This is a followup to Part One.
First, I’d like to address the issue of piracy. If you’re not too concerned with reading Part One, here’s the context: Someone has ripped the ebook version of INFECTED.
I know that movie studios have a hell of a time dealing with piracy, but this is for something self-published so I’m kind of on my own. Let me reiterate: No guild, lawyer, etc. I’m a small independent ship out on the seas. No guns with which to shoot pirates.
Here are my options (as I see them):
1) Look into sending a DMCA Takedown Notice and start the game of virtual whack-a-mole. They put something up, I tell them to take it down, repeat.
2) Post a comment on the page. “Glad you are interested in INFECTED! If you really like it, I ask that you support an indie author and tell ten friends to buy it, leave me an amazon review, and (if you can spare it), fork over the $3.99 to buy a legit copy.”
3) Shut up and be happy that people are noticing my book.
I realize that some high-profile self-publishers think piracy may actually help sales, but I can’t say I agree. Right now, there are 2-3 illegal downloads of my book per day on this piracy site. Compare that with the 1-2 legitimate sales I get each day (which I am eternally grateful for–thank you, readers!). As one friend put it, “Well, definitely not number three. Maybe if you were typing this in your mansion. That sucks.” So I think I can cross #3 off right away.
I will say, however, that it does feel like fighting back would be akin trying to punch a school of fish. And after looking into it, I see that the website is hosted out of Poland, so #1 is off the table. As I understand it, US law (DMCA) only applies in the US.
So, how about #2? I believe most people who pirate TV or movies seem to mainly be impatient. Take, for example, the fact that Game Of Thrones was the most pirated TV show last year and many say that if they could pay for HBO streaming without getting cable, they would. My book is already published and (was) widely available, so my particular crowd of pirates must just be cheap. Therefore the chance of lost sales is pretty low…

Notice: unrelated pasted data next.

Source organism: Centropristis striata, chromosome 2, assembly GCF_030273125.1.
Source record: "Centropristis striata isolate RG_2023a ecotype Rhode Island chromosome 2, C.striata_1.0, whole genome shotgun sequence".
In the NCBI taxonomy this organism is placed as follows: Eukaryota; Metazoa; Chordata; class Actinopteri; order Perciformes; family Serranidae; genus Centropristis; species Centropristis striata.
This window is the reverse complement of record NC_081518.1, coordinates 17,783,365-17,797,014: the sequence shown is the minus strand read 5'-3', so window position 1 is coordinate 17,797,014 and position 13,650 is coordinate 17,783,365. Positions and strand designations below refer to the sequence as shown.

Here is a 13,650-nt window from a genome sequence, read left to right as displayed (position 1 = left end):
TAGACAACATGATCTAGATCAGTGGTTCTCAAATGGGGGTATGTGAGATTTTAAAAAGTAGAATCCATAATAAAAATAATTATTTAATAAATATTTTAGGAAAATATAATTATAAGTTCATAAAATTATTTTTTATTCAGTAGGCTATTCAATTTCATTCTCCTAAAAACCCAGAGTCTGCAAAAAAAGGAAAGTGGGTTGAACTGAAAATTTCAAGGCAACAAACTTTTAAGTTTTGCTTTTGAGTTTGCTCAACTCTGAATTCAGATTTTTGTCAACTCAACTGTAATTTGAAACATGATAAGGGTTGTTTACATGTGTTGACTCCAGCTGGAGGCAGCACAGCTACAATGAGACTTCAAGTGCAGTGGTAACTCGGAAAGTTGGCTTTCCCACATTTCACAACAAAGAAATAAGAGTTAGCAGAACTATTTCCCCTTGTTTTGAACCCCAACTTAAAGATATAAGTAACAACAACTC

I tried to post in the site’s comment section, and that probably would’ve been the end of it. But (surprise, surprise) comments appear to be disabled. So I sent the host site a nice message, hoping they’d take it down (they haven’t yet, nor have they replied). I also flagged the URL to google, so hopefully that will kill its SEO rating.
I had to do something. In the end, I couldn’t justify the piracy in my head. If I wanted to give the book away for free, I would, but the choice should be mine.
In fact, now that INFECTED is only available as an ebook through Amazon (the paperback is still widely available), you can get it for FREE if you’re an Amazon Prime member. If not, it’s still cheaper than a Subway footlong.
Last thought: For the time being, if you don’t see this, it is most likely a pirated copy:
Now then. Let’s round off this post with a positive thought.
Yesterday I was approached by my first ever twitter fan account. I’m flattered, of course, but it was also a much needed reminder. A reminder of what? That when I put in the extra effort, my readers notice.
Other authors I’ve talked to seem to think the best idea is to split apart a traditional novel into bite-sized chunks: maybe three books at 30k words each. This way you can sell them each separately, and you’ll be noticed more since you have a series and not just one book.
I’ve been called crazy for making INFECTED three books in one. It’s somewhere around 115k words and easily could have been INFECTED: Part 1, 2, and 3. But I believe that readers will appreciate not being manipulated and that (eventually) a superior product will rise to the top.
It appears to be working. Now I need to get back to writing Click Your Poison #2 before all this fan love goes to my head.